I started alone, like I do for most races, except this time the alarm went off at 2:30am in a hotel room. My wife lay beside me, my children in the next room at the Art of Animation resort. (gotta love those family suites) I tried my best not to wake them as I ate a quick breakfast and gathered my gear.
As I left our building around 3:15am, I saw another runner walking toward the main entrance where a bus waited to pick us up. Then a couple emerged. No one was out there except the crazy people who chose to get up ridiculously early to run this race and pay ridiculous amounts of money for the privilege of exercising. It feels less crazy when I know I’m not alone. The lobby revealed several more runners, all surprisingly awake and seemingly resolved to do great things.
I emerged from the lobby and saw a line of over 100 runners waiting to board at least four busses to the starting area. I had no idea so many of the guests at our resort were running this morning. The lure of the race drew us out like hipsters to an Apple sale. The wait to board wasn’t long thanks to the plethora of busses, and soon enough we arrived at the staging area outside Epcot.
The staging area was massive, and soon I learned why: about 25,000 people were running the half marathon that morning. The American Airlines Center only holds around 20,000. Disney must have secured every bus and every port-a-potty in Central Florida to support this race. I’d never been involved in a race anywhere near its size. The sheer numbers produced lots of energy but also lots of logistical challenges. First we mingled in one holding area, and then they moved us to another holding area lined on two sides with perhaps 100 port-a-potties. Even with that many, they still had a line to use them. After waiting there for a while, we began a trek to the starting corrals of at least half a mile, maybe more. With that many people and a few narrow points in the path, that short trek took about 45 minutes. The noobs in the crowd like me didn’t know whether there were any port-a-potties at the starting line, so I was starting to kick myself for drinking that extra bottle of water before the race. Numerous men and a few women did the Walk of Shame to the edge of a nearby forest where they could pee one last time before the start. I might or might not have been one of them.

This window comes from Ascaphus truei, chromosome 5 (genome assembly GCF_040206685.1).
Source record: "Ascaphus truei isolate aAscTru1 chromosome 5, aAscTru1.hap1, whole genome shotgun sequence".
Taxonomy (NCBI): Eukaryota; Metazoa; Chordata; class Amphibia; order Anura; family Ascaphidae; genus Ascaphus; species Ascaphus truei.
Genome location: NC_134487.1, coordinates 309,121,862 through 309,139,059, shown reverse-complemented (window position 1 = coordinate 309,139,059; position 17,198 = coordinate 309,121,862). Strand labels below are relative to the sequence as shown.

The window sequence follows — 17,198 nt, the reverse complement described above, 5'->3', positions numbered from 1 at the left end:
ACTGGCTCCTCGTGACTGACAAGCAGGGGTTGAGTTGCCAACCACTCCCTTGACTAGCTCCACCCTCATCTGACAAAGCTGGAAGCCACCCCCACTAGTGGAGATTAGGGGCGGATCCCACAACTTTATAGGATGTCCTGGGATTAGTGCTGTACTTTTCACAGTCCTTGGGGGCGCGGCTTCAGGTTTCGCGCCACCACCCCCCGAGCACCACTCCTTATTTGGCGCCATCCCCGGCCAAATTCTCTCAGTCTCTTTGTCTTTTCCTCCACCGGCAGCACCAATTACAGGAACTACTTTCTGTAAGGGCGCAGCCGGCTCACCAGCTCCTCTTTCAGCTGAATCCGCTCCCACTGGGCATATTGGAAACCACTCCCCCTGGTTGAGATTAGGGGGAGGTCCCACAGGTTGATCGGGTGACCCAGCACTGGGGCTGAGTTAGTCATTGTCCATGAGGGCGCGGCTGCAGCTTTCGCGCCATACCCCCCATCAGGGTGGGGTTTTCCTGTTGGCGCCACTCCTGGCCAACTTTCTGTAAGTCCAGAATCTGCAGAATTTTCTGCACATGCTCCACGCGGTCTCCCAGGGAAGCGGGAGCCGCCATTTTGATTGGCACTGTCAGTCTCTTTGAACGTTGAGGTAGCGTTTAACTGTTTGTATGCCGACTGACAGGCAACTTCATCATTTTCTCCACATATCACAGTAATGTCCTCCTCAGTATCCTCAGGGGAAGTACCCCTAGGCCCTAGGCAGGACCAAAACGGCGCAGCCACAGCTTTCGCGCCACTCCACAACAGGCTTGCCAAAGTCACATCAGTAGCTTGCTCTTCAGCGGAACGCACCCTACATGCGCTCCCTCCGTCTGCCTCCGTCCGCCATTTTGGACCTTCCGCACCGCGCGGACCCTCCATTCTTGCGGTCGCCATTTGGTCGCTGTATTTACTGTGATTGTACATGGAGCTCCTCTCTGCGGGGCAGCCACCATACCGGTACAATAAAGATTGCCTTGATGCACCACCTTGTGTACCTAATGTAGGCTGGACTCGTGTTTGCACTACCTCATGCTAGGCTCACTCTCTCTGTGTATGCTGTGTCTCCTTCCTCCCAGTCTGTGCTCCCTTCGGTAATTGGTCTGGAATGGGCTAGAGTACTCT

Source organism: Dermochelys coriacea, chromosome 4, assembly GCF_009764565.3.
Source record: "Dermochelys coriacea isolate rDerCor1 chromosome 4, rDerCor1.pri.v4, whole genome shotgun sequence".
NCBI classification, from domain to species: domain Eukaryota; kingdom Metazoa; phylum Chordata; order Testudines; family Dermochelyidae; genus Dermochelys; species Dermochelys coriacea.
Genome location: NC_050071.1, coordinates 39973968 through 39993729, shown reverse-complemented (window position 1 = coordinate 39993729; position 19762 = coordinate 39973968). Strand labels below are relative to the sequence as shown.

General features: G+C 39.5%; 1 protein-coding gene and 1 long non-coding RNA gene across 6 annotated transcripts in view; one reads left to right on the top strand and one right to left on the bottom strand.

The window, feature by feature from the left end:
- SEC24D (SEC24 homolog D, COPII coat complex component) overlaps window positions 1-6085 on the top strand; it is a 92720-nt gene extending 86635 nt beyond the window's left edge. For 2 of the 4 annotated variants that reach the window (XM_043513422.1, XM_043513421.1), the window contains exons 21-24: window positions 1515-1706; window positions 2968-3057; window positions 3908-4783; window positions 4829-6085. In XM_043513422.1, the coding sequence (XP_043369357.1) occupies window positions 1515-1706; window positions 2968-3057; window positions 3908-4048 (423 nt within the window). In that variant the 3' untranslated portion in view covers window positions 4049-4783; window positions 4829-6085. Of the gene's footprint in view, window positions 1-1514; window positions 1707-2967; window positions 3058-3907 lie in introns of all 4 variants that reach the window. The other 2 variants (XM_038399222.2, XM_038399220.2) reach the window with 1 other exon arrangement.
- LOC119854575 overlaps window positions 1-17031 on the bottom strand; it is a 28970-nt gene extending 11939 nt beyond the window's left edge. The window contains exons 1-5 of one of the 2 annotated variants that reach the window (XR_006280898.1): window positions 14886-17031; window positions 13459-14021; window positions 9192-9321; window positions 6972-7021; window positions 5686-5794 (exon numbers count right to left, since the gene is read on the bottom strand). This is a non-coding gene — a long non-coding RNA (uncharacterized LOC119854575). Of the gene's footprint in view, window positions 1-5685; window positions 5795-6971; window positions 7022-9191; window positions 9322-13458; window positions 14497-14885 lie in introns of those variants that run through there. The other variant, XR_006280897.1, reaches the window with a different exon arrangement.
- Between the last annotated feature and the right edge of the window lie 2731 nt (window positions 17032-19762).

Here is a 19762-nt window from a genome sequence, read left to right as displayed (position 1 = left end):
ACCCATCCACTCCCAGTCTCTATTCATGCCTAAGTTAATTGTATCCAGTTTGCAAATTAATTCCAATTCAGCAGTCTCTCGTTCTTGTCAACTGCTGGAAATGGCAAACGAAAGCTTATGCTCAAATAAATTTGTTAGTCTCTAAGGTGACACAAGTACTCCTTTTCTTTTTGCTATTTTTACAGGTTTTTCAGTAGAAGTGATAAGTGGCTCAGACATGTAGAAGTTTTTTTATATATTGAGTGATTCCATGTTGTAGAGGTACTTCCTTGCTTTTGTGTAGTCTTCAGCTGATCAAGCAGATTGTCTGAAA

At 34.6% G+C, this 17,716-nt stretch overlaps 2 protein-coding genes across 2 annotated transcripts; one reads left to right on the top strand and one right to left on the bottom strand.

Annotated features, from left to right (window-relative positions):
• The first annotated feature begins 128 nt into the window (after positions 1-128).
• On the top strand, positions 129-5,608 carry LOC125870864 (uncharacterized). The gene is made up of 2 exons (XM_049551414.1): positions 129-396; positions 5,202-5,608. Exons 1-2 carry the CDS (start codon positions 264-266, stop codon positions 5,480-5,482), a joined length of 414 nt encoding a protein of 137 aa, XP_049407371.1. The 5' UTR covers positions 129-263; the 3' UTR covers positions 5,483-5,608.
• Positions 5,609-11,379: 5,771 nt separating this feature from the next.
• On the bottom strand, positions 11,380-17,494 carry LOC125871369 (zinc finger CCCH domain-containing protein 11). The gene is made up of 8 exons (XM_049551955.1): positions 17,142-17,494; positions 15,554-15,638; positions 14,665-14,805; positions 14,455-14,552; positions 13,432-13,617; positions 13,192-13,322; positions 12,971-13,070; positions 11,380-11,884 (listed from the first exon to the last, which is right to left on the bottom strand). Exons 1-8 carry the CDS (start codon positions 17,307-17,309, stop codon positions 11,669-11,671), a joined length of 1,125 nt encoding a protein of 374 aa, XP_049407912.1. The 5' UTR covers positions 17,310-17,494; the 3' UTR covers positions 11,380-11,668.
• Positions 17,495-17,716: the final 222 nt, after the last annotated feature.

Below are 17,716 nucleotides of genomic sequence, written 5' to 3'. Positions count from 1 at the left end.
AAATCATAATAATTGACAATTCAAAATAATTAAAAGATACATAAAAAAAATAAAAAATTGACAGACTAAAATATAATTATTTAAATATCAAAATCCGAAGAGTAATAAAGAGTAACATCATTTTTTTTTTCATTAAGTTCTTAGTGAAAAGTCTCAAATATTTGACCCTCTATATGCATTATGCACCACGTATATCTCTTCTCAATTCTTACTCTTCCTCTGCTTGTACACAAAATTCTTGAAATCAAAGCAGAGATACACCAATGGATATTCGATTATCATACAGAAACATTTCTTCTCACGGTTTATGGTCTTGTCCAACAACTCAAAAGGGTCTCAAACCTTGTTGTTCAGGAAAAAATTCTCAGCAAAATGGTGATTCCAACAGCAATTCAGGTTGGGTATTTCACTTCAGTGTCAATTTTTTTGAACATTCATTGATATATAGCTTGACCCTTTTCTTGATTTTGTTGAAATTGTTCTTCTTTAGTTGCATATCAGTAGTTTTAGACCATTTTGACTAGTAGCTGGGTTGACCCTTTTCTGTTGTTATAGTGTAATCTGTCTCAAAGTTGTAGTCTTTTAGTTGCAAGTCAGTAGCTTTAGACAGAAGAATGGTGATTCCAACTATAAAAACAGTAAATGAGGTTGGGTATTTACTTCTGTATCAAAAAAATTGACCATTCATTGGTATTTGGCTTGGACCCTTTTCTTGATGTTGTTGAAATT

Finally we reached the starting corrals and get into position. Mickey, Donald, and Goofy wore running gear on a distant stage next to the starting line. I stood in the first corral (this race had lots of walkers and run-walkers, apparently, because I’m not terribly fast at this distance), and I was still maybe 100 yards from the line. Did I mention this race was huge? Fireworks lit off as each corral started, which was a really nice touch. After a couple of minutes, I finally reached the starting line around 5:35am. Game on.
As usual, the first mile was really crowded and slow. As with any situation with lots of traffic, such as a busy highway, it’s difficult to go much faster than the people around you and a bit dangerous to go much slower. But unlike other races I’ve done, the congestion remained to some extent for the rest of the race, especially in a few sections where the course narrowed. Plus the organizers placed numerous Disney characters along the course, and many people stopped for pictures. Disney races are about fun and the experience of running in the parks and seeing the characters, not about posting a personal best time. So I expected to finish 15-30 minutes slower than my previous half marathon (Cowtown in Feb 2012).